According to the US Department of Housing and Urban Development’s Annual Homeless Assessment Report, as of 2018 there were around 553,000 homeless people in the United States on a given night, or 0.17% of the population. I don’t know how these numbers were arrived at but I suspect the overall number of homeless living on streets, back alleys, parks, parking lots, and the like in the USA is actually much greater. Homelessness is not solely an American problem. Canada and countries in Europe also report growing number of homeless people living “on the streets.”
In my home city of Portland Oregon people living on the streets have become much more visible. Tents have sprung up adjacent to highways. Crudely constructed shanties constructed of cardboard, tarps, and old wooden pallets can be seen in many open spaces and in some locations, people literally just live and sleep right on the sidewalks.
Every community has their own way of addressing people living on the streets. Some cities use the police to “roust” people camping on the streets. The idea behind this is that if you make it uncomfortable enough for those living on the streets most will move on to some other city that is more accommodating. Here in Portland the emphasis seems to be on accommodating the homeless and letting them camp out just about anywhere.
But even here in the uber-liberal Portland metropolitan area, state and local governments have used environmental and architectural design to “force” homeless people out of certain areas. This type of architecture even has a name – “Hostile Architecture.” Hostile architecture is “an intentional design strategy that uses elements of the built environment to guide or restrict behavior in urban space as a form of crime prevention or order maintenance.”
Boulders – Loud Music – Water Torture – Slanted Benches – Spikes
A local newspaper reported “As part of a campaign to keep homeless campers off Oregon Department of Transportation property, the state agency has spent more than $1 million since 2013 on “rockscape landscaping”—in the common parlance, boulders—in at least six locations across Portland since 2013.”
The landlord of a 7-11 store in downtown Portland tried playing classical music to combat violence, drug use, theft and harassment caused by “street people” congregating in front of store but found that the music just put them to sleep. The landlord then switched to blasting a high-pitch ringing noise to deter homeless from congregating in near the store. That worked but brought the wrath of City of Portland Code Enforcement and the practice was discontinued. Here is a link to a local news story: https://www.youtube.com/watch?v=ro2VCk3Xnyc
High-pitched sounds and all sorts of music have been used in many cities and countries to make it uncomfortable for people to loiter in certain areas. Rite-Aid stores in California reportedly have blasted Barry Manilow songs outside their premises to deter loiterers.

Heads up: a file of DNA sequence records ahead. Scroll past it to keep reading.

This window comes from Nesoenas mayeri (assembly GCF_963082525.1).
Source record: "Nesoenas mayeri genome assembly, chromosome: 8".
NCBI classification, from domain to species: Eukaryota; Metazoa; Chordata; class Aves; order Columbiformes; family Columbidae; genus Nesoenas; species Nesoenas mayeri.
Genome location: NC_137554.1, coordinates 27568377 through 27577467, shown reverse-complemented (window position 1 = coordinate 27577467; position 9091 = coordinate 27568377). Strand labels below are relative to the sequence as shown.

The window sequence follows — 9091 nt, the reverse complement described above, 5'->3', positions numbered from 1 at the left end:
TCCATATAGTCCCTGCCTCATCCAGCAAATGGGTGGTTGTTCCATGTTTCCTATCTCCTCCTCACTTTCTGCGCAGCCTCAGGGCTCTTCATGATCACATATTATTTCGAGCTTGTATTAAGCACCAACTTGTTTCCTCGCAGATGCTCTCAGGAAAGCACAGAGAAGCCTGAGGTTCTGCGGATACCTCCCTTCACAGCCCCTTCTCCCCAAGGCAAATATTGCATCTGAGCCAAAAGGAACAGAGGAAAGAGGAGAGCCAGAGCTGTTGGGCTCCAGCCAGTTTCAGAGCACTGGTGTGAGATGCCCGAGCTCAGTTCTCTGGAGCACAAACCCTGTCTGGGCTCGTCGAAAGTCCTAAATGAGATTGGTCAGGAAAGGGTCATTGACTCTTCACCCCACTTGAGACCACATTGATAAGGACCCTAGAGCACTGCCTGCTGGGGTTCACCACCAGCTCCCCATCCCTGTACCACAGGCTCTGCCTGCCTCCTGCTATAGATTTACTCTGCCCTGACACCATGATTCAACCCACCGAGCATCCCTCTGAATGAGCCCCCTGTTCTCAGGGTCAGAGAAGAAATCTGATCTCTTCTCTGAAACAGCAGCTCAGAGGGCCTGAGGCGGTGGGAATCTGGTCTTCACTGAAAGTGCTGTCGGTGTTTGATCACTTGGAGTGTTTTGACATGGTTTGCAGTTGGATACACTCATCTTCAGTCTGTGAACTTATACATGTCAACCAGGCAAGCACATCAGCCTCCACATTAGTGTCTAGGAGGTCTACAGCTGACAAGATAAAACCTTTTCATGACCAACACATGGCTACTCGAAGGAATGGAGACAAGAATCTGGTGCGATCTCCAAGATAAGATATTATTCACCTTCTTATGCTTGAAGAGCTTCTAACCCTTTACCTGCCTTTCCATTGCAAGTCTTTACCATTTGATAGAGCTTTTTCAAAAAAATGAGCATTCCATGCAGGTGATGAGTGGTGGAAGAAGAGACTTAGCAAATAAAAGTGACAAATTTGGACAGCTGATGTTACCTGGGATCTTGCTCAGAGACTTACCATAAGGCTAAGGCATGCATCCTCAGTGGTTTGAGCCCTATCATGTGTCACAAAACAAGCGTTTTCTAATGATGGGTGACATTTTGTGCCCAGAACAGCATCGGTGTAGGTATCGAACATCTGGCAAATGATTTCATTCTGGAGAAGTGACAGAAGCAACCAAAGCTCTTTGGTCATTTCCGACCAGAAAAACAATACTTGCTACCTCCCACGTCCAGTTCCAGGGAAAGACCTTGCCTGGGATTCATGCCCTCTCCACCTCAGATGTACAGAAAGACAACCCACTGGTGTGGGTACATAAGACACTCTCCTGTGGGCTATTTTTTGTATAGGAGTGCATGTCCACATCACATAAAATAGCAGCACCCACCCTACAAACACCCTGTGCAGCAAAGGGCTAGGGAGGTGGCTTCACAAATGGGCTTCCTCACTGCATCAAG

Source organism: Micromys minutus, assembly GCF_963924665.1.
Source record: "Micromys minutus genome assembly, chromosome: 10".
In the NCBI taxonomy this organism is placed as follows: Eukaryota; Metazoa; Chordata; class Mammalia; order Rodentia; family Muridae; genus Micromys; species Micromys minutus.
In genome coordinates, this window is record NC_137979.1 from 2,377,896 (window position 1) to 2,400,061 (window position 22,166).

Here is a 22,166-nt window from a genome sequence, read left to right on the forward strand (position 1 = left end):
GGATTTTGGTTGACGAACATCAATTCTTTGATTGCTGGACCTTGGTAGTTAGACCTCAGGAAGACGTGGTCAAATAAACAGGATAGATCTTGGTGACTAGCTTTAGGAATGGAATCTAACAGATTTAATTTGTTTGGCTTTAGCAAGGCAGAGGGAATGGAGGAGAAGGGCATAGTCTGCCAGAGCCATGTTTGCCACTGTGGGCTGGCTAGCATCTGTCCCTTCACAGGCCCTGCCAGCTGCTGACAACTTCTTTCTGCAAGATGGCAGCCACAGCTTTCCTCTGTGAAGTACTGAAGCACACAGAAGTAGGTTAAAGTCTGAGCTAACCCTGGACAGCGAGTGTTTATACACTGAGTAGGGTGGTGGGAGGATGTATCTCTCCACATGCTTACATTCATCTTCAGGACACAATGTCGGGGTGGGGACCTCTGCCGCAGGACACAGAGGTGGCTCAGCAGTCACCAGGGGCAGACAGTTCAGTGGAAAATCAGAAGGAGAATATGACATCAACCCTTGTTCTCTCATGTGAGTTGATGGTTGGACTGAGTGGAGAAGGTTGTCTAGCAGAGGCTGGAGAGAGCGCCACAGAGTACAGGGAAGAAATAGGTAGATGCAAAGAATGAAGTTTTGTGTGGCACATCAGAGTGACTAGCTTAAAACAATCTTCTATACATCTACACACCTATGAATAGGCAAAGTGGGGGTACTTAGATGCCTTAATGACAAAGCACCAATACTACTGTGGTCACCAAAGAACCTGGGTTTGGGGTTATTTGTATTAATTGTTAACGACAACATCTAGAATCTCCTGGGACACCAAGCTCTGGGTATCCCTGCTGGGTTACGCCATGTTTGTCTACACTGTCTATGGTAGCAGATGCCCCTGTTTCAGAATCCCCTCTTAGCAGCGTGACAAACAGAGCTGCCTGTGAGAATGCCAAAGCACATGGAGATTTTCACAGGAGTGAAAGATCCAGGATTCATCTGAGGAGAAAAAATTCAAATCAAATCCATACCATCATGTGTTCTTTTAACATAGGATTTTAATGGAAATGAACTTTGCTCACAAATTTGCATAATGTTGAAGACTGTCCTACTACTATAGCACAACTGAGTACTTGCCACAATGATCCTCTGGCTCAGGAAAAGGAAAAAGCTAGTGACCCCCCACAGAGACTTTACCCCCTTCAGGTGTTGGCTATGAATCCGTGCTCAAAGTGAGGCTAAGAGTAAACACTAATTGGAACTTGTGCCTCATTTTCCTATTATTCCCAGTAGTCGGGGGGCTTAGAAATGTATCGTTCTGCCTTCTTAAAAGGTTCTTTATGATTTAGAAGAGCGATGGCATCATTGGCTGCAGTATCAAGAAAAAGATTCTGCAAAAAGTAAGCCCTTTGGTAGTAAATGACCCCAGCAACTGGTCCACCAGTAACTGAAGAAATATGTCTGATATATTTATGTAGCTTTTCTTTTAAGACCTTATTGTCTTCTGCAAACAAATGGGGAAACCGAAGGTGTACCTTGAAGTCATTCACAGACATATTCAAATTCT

I also know of one landlord in Portland who used an overhead drip irrigation system to keep the sidewalk wet to deter people from sleeping on the sidewalk in front of his business. Using water to deter homeless is not something new. It has been used for years in many cities. In the UK, for example, an automated sprinkler system was used by one business to make the area “unusable for rough sleepers.” The sprinklers came on in the evening and shut off in the morning. Anyone sleeping there would wake up to find themselves soaking wet. Unlikely they would come back to sleep there again.
In some cities, slanted benches have been used to make it impossible for people to sleep on bus and park benches. Other cities have used “anti-homeless spikes” to deter people from certain areas. After all, who is going to set up a tent or roll out a sleeping bag over a bed of sharp spikes?
Does “Hostile architecture” work?
Hostile architecture receives a lot of criticism from homeless advocates. Some consider it unethical, ugly, and point out that slanted benches, spikes on the ground and dripping water make it more difficult for people with disabilities to get around. All of these criticisms are likely well founded. Nevertheless, in my physical consulting business, I sometimes recommend Hostile Architecture because it is very effective at doing what it is intended to do – preventing people from sleeping or congregating in certain areas.
Does it do anything to address the causes of homelessness? No, not at all. But those businesses or government entities using Hostile architecture and not trying to “solve” the homeless problem. They just want the homeless to go someplace else and become a problem someplace else. That is a legitimate objective and sometimes that is all that can be accomplished. In that sense, Hostile Architecture is effective and is a viable option for someone who just wants to keep homeless people from loitering or sleeping in a certain defined area.